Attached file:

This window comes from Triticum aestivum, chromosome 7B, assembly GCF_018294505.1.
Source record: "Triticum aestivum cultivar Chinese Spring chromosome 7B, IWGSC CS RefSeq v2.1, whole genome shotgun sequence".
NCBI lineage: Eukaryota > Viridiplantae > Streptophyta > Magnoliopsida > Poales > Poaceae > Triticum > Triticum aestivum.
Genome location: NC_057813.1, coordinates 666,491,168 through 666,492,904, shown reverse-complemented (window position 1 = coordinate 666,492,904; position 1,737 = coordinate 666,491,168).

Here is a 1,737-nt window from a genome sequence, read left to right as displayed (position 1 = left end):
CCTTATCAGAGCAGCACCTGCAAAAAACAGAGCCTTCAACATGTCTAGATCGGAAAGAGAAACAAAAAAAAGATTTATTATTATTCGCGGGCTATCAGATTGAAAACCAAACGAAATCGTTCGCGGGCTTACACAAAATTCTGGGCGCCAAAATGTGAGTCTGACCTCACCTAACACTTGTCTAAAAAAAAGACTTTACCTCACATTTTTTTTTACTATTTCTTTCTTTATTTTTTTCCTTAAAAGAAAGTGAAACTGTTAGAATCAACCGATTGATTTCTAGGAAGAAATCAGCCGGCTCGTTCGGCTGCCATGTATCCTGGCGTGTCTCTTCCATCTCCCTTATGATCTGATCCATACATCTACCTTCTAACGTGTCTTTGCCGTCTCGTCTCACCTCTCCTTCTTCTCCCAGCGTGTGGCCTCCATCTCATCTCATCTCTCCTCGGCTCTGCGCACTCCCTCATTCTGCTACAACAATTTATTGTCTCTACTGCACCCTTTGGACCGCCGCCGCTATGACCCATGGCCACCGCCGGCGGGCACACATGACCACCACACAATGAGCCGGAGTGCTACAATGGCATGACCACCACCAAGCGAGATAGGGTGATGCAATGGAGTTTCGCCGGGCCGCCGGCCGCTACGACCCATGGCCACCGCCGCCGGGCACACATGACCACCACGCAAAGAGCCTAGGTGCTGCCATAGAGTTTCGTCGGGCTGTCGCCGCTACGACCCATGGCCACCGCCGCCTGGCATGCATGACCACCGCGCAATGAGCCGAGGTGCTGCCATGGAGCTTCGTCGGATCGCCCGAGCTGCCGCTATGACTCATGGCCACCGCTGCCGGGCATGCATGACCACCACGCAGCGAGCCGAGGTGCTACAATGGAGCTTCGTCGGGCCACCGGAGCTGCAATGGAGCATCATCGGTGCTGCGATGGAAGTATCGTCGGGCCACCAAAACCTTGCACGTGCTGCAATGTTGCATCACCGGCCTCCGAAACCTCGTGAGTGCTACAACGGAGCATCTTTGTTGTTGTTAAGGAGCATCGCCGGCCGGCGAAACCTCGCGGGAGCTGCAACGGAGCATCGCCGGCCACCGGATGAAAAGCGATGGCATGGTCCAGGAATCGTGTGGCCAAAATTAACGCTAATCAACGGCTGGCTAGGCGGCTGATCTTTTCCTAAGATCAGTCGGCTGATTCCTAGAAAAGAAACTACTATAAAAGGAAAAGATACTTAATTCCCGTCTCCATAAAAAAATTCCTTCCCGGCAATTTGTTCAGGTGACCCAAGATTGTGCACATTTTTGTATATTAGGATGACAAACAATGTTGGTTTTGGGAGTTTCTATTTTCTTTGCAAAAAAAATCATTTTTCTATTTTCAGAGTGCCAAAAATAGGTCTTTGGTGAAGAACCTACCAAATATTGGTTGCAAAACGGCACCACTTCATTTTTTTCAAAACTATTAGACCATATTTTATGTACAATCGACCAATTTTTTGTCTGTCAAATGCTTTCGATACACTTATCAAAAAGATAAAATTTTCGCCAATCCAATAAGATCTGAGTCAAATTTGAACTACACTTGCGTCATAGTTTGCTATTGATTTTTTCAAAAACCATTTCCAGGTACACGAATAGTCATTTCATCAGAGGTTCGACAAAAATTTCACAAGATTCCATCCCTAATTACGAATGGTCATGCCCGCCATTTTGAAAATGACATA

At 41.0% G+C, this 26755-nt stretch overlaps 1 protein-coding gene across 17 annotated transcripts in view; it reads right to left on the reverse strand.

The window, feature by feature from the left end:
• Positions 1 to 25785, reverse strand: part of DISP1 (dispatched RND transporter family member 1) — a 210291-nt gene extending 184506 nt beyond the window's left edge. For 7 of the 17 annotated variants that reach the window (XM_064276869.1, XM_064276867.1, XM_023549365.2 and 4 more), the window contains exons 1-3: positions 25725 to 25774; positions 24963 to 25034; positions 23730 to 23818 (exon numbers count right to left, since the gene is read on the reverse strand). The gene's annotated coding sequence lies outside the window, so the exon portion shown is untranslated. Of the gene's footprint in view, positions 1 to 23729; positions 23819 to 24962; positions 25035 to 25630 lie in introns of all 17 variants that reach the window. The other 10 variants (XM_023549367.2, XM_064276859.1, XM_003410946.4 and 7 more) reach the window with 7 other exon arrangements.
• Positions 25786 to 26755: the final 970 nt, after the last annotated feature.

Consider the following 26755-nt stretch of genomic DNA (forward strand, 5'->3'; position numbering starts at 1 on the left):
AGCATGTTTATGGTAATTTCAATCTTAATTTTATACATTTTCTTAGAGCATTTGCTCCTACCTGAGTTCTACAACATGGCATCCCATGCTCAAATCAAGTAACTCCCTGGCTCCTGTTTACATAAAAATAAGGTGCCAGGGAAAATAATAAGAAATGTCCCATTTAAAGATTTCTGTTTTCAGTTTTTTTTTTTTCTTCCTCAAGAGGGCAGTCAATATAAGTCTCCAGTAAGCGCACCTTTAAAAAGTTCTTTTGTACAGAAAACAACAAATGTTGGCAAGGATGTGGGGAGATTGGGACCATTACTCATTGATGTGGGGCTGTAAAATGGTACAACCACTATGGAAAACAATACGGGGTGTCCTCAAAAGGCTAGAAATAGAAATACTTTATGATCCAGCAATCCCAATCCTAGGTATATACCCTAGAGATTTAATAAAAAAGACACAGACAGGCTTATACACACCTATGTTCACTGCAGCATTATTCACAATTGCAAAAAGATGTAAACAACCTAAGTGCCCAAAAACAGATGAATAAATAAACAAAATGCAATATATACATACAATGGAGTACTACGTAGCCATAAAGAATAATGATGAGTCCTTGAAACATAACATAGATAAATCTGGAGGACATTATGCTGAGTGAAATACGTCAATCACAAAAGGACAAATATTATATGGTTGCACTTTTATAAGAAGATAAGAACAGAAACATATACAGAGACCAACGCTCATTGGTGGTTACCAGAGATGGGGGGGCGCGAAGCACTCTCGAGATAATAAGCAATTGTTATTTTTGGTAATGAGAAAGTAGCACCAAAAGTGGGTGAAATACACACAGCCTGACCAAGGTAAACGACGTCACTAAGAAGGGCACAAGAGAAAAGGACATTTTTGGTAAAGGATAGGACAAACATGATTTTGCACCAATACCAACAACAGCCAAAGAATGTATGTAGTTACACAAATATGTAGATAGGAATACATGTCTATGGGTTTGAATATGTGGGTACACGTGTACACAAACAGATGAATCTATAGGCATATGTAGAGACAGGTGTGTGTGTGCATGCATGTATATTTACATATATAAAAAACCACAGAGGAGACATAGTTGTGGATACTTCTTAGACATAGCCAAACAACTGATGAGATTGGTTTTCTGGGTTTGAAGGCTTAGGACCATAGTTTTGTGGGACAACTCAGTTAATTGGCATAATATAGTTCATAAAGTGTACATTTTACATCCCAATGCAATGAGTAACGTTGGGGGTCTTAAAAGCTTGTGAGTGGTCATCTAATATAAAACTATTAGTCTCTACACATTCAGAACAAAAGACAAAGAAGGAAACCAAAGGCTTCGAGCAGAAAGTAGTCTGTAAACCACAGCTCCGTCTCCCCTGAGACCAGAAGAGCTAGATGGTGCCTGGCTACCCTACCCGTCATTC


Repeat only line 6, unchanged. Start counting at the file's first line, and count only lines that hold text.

CCTTATCAGAGCAGCACCTGCAAAAAACAGAGCCTTCAACATGTCTAGATCGGAAAGAGAAACAAAAAAAAGATTTATTATTATTCGCGGGCTATCAGATTGAAAACCAAACGAAATCGTTCGCGGGCTTACACAAAATTCTGGGCGCCAAAATGTGAGTCTGACCTCACCTAACACTTGTCTAAAAAAAAGACTTTACCTCACATTTTTTTTTACTATTTCTTTCTTTATTTTTTTCCTTAAAAGAAAGTGAAACTGTTAGAATCAACCGATTGATTTCTAGGAAGAAATCAGCCGGCTCGTTCGGCTGCCATGTATCCTGGCGTGTCTCTTCCATCTCCCTTATGATCTGATCCATACATCTACCTTCTAACGTGTCTTTGCCGTCTCGTCTCACCTCTCCTTCTTCTCCCAGCGTGTGGCCTCCATCTCATCTCATCTCTCCTCGGCTCTGCGCACTCCCTCATTCTGCTACAACAATTTATTGTCTCTACTGCACCCTTTGGACCGCCGCCGCTATGACCCATGGCCACCGCCGGCGGGCACACATGACCACCACACAATGAGCCGGAGTGCTACAATGGCATGACCACCACCAAGCGAGATAGGGTGATGCAATGGAGTTTCGCCGGGCCGCCGGCCGCTACGACCCATGGCCACCGCCGCCGGGCACACATGACCACCACGCAAAGAGCCTAGGTGCTGCCATAGAGTTTCGTCGGGCTGTCGCCGCTACGACCCATGGCCACCGCCGCCTGGCATGCATGACCACCGCGCAATGAGCCGAGGTGCTGCCATGGAGCTTCGTCGGATCGCCCGAGCTGCCGCTATGACTCATGGCCACCGCTGCCGGGCATGCATGACCACCACGCAGCGAGCCGAGGTGCTACAATGGAGCTTCGTCGGGCCACCGGAGCTGCAATGGAGCATCATCGGTGCTGCGATGGAAGTATCGTCGGGCCACCAAAACCTTGCACGTGCTGCAATGTTGCATCACCGGCCTCCGAAACCTCGTGAGTGCTACAACGGAGCATCTTTGTTGTTGTTAAGGAGCATCGCCGGCCGGCGAAACCTCGCGGGAGCTGCAACGGAGCATCGCCGGCCACCGGATGAAAAGCGATGGCATGGTCCAGGAATCGTGTGGCCAAAATTAACGCTAATCAACGGCTGGCTAGGCGGCTGATCTTTTCCTAAGATCAGTCGGCTGATTCCTAGAAAAGAAACTACTATAAAAGGAAAAGATACTTAATTCCCGTCTCCATAAAAAAATTCCTTCCCGGCAATTTGTTCAGGTGACCCAAGATTGTGCACATTTTTGTATATTAGGATGACAAACAATGTTGGTTTTGGGAGTTTCTATTTTCTTTGCAAAAAAAATCATTTTTCTATTTTCAGAGTGCCAAAAATAGGTCTTTGGTGAAGAACCTACCAAATATTGGTTGCAAAACGGCACCACTTCATTTTTTTCAAAACTATTAGACCATATTTTATGTACAATCGACCAATTTTTTGTCTGTCAAATGCTTTCGATACACTTATCAAAAAGATAAAATTTTCGCCAATCCAATAAGATCTGAGTCAAATTTGAACTACACTTGCGTCATAGTTTGCTATTGATTTTTTCAAAAACCATTTCCAGGTACACGAATAGTCATTTCATCAGAGGTTCGACAAAAATTTCACAAGATTCCATCCCTAATTACGAATGGTCATGCCCGCCATTTTGAAAATGACATA